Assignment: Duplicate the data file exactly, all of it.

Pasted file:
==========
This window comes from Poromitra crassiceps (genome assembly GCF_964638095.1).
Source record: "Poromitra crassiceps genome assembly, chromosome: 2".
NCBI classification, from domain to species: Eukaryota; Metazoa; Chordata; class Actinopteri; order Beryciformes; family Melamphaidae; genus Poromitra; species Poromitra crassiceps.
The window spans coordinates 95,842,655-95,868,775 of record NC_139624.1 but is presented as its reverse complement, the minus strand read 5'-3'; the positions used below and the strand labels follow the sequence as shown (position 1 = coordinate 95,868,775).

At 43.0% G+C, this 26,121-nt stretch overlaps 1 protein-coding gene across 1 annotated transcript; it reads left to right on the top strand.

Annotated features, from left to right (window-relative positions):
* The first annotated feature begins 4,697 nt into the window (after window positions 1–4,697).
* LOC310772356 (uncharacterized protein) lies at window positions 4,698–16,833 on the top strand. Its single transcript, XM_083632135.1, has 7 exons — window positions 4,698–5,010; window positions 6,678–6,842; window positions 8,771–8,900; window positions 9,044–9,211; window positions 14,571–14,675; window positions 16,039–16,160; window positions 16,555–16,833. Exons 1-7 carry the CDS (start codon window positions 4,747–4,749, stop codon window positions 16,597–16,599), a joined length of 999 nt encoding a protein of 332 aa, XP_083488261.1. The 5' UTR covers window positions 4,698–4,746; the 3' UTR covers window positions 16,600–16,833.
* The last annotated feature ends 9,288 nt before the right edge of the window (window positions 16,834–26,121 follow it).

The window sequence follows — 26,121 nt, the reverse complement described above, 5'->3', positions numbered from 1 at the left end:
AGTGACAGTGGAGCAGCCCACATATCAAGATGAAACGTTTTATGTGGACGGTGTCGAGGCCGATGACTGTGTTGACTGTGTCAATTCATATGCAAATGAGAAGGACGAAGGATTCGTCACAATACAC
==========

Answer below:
This window comes from Poromitra crassiceps (genome assembly GCF_964638095.1).
Source record: "Poromitra crassiceps genome assembly, chromosome: 2".
NCBI classification, from domain to species: Eukaryota; Metazoa; Chordata; class Actinopteri; order Beryciformes; family Melamphaidae; genus Poromitra; species Poromitra crassiceps.
The window spans coordinates 95,842,655-95,868,775 of record NC_139624.1 but is presented as its reverse complement, the minus strand read 5'-3'; the positions used below and the strand labels follow the sequence as shown (position 1 = coordinate 95,868,775).

At 43.0% G+C, this 26,121-nt stretch overlaps 1 protein-coding gene across 1 annotated transcript; it reads left to right on the top strand.

Annotated features, from left to right (window-relative positions):
* The first annotated feature begins 4,697 nt into the window (after window positions 1–4,697).
* LOC310772356 (uncharacterized protein) lies at window positions 4,698–16,833 on the top strand. Its single transcript, XM_083632135.1, has 7 exons — window positions 4,698–5,010; window positions 6,678–6,842; window positions 8,771–8,900; window positions 9,044–9,211; window positions 14,571–14,675; window positions 16,039–16,160; window positions 16,555–16,833. Exons 1-7 carry the CDS (start codon window positions 4,747–4,749, stop codon window positions 16,597–16,599), a joined length of 999 nt encoding a protein of 332 aa, XP_083488261.1. The 5' UTR covers window positions 4,698–4,746; the 3' UTR covers window positions 16,600–16,833.
* The last annotated feature ends 9,288 nt before the right edge of the window (window positions 16,834–26,121 follow it).

The window sequence follows — 26,121 nt, the reverse complement described above, 5'->3', positions numbered from 1 at the left end:
AGTGACAGTGGAGCAGCCCACATATCAAGATGAAACGTTTTATGTGGACGGTGTCGAGGCCGATGACTGTGTTGACTGTGTCAATTCATATGCAAATGAGAAGGACGAAGGATTCGTCACAATACAC